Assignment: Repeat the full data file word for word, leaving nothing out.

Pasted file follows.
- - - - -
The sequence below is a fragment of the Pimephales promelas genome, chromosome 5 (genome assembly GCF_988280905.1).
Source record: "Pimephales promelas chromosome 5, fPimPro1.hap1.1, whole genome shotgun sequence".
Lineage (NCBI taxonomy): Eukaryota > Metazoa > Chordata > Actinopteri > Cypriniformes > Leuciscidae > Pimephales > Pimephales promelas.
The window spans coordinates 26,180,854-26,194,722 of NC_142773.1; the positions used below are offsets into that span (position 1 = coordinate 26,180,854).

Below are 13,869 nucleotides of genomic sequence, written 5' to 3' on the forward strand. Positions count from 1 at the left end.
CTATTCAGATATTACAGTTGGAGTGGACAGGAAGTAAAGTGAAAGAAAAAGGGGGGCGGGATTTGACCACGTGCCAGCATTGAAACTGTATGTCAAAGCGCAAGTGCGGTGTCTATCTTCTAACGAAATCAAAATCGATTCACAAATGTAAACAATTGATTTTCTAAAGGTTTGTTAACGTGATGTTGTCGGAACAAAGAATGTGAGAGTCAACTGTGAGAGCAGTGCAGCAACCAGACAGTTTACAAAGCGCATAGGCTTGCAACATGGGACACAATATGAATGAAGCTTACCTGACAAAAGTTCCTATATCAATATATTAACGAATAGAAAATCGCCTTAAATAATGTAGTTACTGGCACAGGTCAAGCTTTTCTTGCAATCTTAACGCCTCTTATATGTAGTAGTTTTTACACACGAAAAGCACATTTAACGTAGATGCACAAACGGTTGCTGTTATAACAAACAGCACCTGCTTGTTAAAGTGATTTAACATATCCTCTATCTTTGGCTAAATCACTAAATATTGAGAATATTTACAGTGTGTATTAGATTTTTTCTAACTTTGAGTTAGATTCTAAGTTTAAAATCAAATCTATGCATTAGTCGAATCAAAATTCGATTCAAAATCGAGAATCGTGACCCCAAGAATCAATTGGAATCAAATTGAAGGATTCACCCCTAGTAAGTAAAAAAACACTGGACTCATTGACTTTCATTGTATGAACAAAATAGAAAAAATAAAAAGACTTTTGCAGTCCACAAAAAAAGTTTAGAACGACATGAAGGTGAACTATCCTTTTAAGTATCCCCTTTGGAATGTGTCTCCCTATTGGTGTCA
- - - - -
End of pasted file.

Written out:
The sequence below is a fragment of the Pimephales promelas genome, chromosome 5 (genome assembly GCF_988280905.1).
Source record: "Pimephales promelas chromosome 5, fPimPro1.hap1.1, whole genome shotgun sequence".
Lineage (NCBI taxonomy): Eukaryota > Metazoa > Chordata > Actinopteri > Cypriniformes > Leuciscidae > Pimephales > Pimephales promelas.
The window spans coordinates 26,180,854-26,194,722 of NC_142773.1; the positions used below are offsets into that span (position 1 = coordinate 26,180,854).

Below are 13,869 nucleotides of genomic sequence, written 5' to 3' on the forward strand. Positions count from 1 at the left end.
CTATTCAGATATTACAGTTGGAGTGGACAGGAAGTAAAGTGAAAGAAAAAGGGGGGCGGGATTTGACCACGTGCCAGCATTGAAACTGTATGTCAAAGCGCAAGTGCGGTGTCTATCTTCTAACGAAATCAAAATCGATTCACAAATGTAAACAATTGATTTTCTAAAGGTTTGTTAACGTGATGTTGTCGGAACAAAGAATGTGAGAGTCAACTGTGAGAGCAGTGCAGCAACCAGACAGTTTACAAAGCGCATAGGCTTGCAACATGGGACACAATATGAATGAAGCTTACCTGACAAAAGTTCCTATATCAATATATTAACGAATAGAAAATCGCCTTAAATAATGTAGTTACTGGCACAGGTCAAGCTTTTCTTGCAATCTTAACGCCTCTTATATGTAGTAGTTTTTACACACGAAAAGCACATTTAACGTAGATGCACAAACGGTTGCTGTTATAACAAACAGCACCTGCTTGTTAAAGTGATTTAACATATCCTCTATCTTTGGCTAAATCACTAAATATTGAGAATATTTACAGTGTGTATTAGATTTTTTCTAACTTTGAGTTAGATTCTAAGTTTAAAATCAAATCTATGCATTAGTCGAATCAAAATTCGATTCAAAATCGAGAATCGTGACCCCAAGAATCAATTGGAATCAAATTGAAGGATTCACCCCTAGTAAGTAAAAAAACACTGGACTCATTGACTTTCATTGTATGAACAAAATAGAAAAAATAAAAAGACTTTTGCAGTCCACAAAAAAAGTTTAGAACGACATGAAGGTGAACTATCCTTTTAAGTATCCCCTTTGGAATGTGTCTCCCTATTGGTGTCA